Sunday, May 30, 2010

The Nature of Istanbul

I've been in Istanbul for a while, and it is, of course, a great city--addictive, in a way, like Venice.

We all have our coping-mechanisms when traveling, I assume; one of mine is to focus on the trees, plants, and birds of a place because one is bound to make familiar sightings, and one is reminded in general that this is, in fact, a small planet.

It is said the Prophet Muhammad strongly discouraged the destruction of trees, and what a sensible viewpoint. Perhaps the Prophet's views on this matter have affected the extent to which Istanbul is full of trees, and most especially in our hotel's neighborhood, which is old and working class--not that far from the seaside on the sharp slope down from Hagia Sophia.

In any case, I've seen in Istanbul so far sycamore, olive, fig, beech, oak, pine [a short species, not completely dissimilar to the scrub pine of the Sierra Nevada foothills], fir, maple, ash, locust, eucalyptus, and many species I don't recognize.

Some of the grasses and shrubs (boxwood) look familiar, and there seems to be a thistle that's similar to the star thistle. There is a low-lying flowering thing I mistook for red clover, but it's certainly not red clover. I'll have to look it up.

Grape vines grow everywhere in neighborhoods, as do fig trees: wonderful.

As for the birds, they are endlessly fascinating, especially in the morning and at dusk. There are swallows--which particular species, I dare not guess, but they dive and glide and feed on insects like the tree swallows I remember from the Sierra Nevada, and they have those great bladed wings.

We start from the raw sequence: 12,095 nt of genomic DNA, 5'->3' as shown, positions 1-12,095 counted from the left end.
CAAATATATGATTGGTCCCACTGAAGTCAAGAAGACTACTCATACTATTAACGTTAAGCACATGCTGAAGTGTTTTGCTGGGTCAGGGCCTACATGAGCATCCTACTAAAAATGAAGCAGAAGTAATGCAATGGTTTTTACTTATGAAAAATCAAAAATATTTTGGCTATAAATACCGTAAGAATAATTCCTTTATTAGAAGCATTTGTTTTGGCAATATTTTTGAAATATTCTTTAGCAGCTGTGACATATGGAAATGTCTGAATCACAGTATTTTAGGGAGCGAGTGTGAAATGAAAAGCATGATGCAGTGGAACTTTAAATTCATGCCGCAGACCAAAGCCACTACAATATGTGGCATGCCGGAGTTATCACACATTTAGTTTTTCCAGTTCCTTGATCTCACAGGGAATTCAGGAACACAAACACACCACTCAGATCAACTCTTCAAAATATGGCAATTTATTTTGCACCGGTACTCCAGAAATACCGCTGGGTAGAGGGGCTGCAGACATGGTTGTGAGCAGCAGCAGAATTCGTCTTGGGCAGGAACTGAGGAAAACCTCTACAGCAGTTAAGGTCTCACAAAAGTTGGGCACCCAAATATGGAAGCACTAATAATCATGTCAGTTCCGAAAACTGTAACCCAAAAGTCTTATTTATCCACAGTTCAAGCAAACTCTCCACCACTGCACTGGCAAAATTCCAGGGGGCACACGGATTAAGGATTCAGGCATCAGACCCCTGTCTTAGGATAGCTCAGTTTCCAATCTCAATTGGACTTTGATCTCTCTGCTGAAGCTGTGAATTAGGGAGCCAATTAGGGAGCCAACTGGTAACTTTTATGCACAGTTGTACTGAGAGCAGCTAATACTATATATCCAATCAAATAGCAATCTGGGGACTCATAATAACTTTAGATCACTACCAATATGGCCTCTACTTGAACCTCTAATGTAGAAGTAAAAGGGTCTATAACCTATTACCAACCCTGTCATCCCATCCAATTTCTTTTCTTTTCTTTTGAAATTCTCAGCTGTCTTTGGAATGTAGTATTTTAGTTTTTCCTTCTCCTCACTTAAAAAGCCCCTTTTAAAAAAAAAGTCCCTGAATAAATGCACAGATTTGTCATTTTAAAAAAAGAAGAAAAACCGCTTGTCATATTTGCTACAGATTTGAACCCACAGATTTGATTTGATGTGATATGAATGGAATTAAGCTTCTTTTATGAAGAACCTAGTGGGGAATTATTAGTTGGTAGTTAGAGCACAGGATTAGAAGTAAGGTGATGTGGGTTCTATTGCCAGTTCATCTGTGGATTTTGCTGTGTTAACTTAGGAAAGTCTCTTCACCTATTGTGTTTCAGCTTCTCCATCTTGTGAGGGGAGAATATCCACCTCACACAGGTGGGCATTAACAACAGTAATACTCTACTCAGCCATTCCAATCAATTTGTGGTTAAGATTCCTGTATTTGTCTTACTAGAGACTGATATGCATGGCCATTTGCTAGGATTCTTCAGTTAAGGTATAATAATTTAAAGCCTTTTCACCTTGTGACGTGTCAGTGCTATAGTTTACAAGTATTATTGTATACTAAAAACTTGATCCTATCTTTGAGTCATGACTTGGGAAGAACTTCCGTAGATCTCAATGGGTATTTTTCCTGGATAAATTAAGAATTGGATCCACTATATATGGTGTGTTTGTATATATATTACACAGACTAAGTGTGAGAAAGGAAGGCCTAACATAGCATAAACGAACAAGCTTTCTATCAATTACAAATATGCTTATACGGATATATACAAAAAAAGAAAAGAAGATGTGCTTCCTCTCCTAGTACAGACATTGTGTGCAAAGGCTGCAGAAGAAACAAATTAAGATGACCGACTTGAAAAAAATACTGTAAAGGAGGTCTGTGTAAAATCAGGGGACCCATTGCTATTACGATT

The crows here are two-toned, with a gray chest and a gray cape: splendid. A wide variety of pigeons and doves and gulls. Starlings. There's a medium-sized, gray-black bird that chugs through the air; it looks like what I'd call a cowbird, but I'm sure it's not that. There are also sparrows that nest in buildings (including those of the Sultan's palace) and storks. The stork legend in Turkey is that if you see a stork flying, you will be traveling a lot. I saw a stork flying when we drove to Ephesus, so I guess I'll be traveling more.

In the small city near Ephesus, while we were having lunch, I looked outside and saw what seemed to be a crows nest--a massive construction of thick twigs. But a white head arose. It was a stork--a stork's nest. How cool is that?

Cats in Istanbul are ubiquitous and often heart-breaking: underfed, aged too quickly. The main reason for their presence, I think, is that Istanbul would be over-run with rats if the cats weren't around. There are more cats here than ever I saw in Rome.


Istanbul: The Imperial City
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